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Pete’s Market

In today’s world, every corner has a 7-11, WaWa, or whatever. But, back then, we had small “mom and pop” stores that carried a little of everything.

I’ve been running my mind through the aisles of Pete’s Market as best I can, but mostly, there are fragments: the worn wooden floors, potato chips in the long aisle at the back, penny candy near the register, a black worn counter at the register that I could dig my fingernails into when no one was looking, a round lit clock that advertised cola of some kind, and double screen doors was at an angle to the corner of 11th and Park.

The meat counter ran along the short left side of the store but its top was way over my head which put me at eye level with red meat,huge linked sausages, and whole chickens behind glass. When my mother bought meat there, Pete was the one who cut and wrapped the pieces into dark red/brown paper and sealed them with a strip of masking tape.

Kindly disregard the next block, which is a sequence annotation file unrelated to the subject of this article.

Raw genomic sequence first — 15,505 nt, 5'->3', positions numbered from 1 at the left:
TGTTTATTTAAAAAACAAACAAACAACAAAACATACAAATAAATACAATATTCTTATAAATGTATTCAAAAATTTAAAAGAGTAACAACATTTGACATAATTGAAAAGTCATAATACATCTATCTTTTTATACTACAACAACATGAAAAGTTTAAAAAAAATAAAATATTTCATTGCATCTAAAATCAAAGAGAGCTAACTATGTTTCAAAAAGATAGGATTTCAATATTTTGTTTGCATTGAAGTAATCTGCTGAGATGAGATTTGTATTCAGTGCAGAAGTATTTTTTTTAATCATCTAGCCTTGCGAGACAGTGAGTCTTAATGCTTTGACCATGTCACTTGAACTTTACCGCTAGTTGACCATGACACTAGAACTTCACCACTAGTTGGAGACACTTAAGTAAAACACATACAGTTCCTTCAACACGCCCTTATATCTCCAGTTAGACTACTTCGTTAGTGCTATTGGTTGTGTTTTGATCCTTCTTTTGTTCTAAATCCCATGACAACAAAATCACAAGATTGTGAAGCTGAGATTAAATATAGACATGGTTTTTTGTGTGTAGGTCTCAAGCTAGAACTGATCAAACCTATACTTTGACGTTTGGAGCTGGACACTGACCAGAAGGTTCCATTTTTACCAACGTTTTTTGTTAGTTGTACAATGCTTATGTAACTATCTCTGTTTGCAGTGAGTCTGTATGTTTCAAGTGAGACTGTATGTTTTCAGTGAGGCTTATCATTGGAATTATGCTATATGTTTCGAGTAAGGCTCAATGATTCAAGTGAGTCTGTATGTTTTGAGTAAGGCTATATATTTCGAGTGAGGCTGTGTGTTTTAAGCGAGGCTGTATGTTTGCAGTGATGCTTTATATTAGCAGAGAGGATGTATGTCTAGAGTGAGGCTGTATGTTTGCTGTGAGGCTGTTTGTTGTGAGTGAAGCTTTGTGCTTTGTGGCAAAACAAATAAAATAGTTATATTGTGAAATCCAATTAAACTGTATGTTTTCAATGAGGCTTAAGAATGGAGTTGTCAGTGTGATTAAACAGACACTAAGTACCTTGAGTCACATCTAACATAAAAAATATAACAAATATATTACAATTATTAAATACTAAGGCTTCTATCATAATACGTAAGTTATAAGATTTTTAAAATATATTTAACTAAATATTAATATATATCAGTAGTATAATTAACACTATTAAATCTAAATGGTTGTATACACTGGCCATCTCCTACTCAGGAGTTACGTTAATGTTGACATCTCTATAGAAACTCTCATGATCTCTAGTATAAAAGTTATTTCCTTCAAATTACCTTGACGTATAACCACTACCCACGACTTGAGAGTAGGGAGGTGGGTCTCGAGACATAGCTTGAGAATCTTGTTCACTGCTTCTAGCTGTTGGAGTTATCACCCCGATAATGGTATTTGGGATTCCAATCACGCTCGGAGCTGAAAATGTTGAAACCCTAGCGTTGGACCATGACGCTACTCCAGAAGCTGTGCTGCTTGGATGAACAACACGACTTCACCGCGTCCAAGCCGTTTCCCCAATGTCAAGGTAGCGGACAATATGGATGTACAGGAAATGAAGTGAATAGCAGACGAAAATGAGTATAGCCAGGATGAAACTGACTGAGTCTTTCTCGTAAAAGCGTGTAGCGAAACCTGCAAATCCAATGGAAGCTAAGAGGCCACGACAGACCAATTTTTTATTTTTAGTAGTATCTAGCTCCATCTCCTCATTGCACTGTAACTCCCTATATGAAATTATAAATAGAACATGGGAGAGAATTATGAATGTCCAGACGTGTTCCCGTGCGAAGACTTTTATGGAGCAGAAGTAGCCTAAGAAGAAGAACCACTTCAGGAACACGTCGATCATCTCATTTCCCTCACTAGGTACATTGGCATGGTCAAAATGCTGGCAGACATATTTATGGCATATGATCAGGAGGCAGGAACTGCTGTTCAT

The year after my father died and I was trying to get used to the latchkey routine, my brother was supposed to come home straight from school to look after, but he rarely did. Not really. On the days he would come home, he would be grumpy and plop in front of our old Philco black and white TV (my mother still had that TV when we moved her out 44 years later). Somehow, he seemed to always have a little money and he would “send” (command?) me to run up the street to Pete’s to buy his favorite snack: a bag of chips and a quart of milk. My enticement would be the promise of shared chips, but of course, the results were unpredictable in the number of chips I would actually get. After some months of this, I caught on and negotiated more firmly for a specific count. That was a flabby year.